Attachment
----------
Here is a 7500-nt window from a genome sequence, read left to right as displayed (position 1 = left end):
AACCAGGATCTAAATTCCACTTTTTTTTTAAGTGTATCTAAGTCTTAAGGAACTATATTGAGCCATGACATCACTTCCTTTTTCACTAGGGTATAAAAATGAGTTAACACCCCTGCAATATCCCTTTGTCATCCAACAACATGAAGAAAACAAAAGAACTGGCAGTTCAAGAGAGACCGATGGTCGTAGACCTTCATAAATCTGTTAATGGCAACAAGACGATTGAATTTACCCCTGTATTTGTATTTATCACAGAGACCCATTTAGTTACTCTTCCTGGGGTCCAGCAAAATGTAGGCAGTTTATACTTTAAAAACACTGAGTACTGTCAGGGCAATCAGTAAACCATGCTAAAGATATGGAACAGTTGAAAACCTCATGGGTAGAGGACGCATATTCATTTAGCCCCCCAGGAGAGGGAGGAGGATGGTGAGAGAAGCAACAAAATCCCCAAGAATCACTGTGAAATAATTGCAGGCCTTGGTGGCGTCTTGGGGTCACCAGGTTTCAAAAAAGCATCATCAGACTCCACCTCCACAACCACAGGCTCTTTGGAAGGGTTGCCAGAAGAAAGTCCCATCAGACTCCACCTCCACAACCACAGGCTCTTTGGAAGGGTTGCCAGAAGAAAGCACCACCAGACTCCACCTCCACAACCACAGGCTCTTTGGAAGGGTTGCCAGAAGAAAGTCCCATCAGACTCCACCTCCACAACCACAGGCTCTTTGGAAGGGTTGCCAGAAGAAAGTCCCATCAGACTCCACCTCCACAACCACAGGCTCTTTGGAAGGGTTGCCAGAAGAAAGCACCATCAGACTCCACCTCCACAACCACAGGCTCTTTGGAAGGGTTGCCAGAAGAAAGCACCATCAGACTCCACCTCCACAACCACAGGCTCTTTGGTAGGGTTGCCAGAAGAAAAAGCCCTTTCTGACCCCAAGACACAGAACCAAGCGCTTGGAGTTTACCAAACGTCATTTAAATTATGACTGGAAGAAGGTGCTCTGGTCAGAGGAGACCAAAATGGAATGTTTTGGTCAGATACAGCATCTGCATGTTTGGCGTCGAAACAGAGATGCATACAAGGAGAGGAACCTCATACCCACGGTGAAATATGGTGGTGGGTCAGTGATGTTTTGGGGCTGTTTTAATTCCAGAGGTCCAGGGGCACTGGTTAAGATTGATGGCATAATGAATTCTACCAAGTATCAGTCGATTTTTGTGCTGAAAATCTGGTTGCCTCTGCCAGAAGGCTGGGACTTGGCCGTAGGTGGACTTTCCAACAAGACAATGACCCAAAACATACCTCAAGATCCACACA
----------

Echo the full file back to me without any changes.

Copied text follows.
Here is a 7500-nt window from a genome sequence, read left to right as displayed (position 1 = left end):
AACCAGGATCTAAATTCCACTTTTTTTTTAAGTGTATCTAAGTCTTAAGGAACTATATTGAGCCATGACATCACTTCCTTTTTCACTAGGGTATAAAAATGAGTTAACACCCCTGCAATATCCCTTTGTCATCCAACAACATGAAGAAAACAAAAGAACTGGCAGTTCAAGAGAGACCGATGGTCGTAGACCTTCATAAATCTGTTAATGGCAACAAGACGATTGAATTTACCCCTGTATTTGTATTTATCACAGAGACCCATTTAGTTACTCTTCCTGGGGTCCAGCAAAATGTAGGCAGTTTATACTTTAAAAACACTGAGTACTGTCAGGGCAATCAGTAAACCATGCTAAAGATATGGAACAGTTGAAAACCTCATGGGTAGAGGACGCATATTCATTTAGCCCCCCAGGAGAGGGAGGAGGATGGTGAGAGAAGCAACAAAATCCCCAAGAATCACTGTGAAATAATTGCAGGCCTTGGTGGCGTCTTGGGGTCACCAGGTTTCAAAAAAGCATCATCAGACTCCACCTCCACAACCACAGGCTCTTTGGAAGGGTTGCCAGAAGAAAGTCCCATCAGACTCCACCTCCACAACCACAGGCTCTTTGGAAGGGTTGCCAGAAGAAAGCACCACCAGACTCCACCTCCACAACCACAGGCTCTTTGGAAGGGTTGCCAGAAGAAAGTCCCATCAGACTCCACCTCCACAACCACAGGCTCTTTGGAAGGGTTGCCAGAAGAAAGTCCCATCAGACTCCACCTCCACAACCACAGGCTCTTTGGAAGGGTTGCCAGAAGAAAGCACCATCAGACTCCACCTCCACAACCACAGGCTCTTTGGAAGGGTTGCCAGAAGAAAGCACCATCAGACTCCACCTCCACAACCACAGGCTCTTTGGTAGGGTTGCCAGAAGAAAAAGCCCTTTCTGACCCCAAGACACAGAACCAAGCGCTTGGAGTTTACCAAACGTCATTTAAATTATGACTGGAAGAAGGTGCTCTGGTCAGAGGAGACCAAAATGGAATGTTTTGGTCAGATACAGCATCTGCATGTTTGGCGTCGAAACAGAGATGCATACAAGGAGAGGAACCTCATACCCACGGTGAAATATGGTGGTGGGTCAGTGATGTTTTGGGGCTGTTTTAATTCCAGAGGTCCAGGGGCACTGGTTAAGATTGATGGCATAATGAATTCTACCAAGTATCAGTCGATTTTTGTGCTGAAAATCTGGTTGCCTCTGCCAGAAGGCTGGGACTTGGCCGTAGGTGGACTTTCCAACAAGACAATGACCCAAAACATACCTCAAGATCCACACA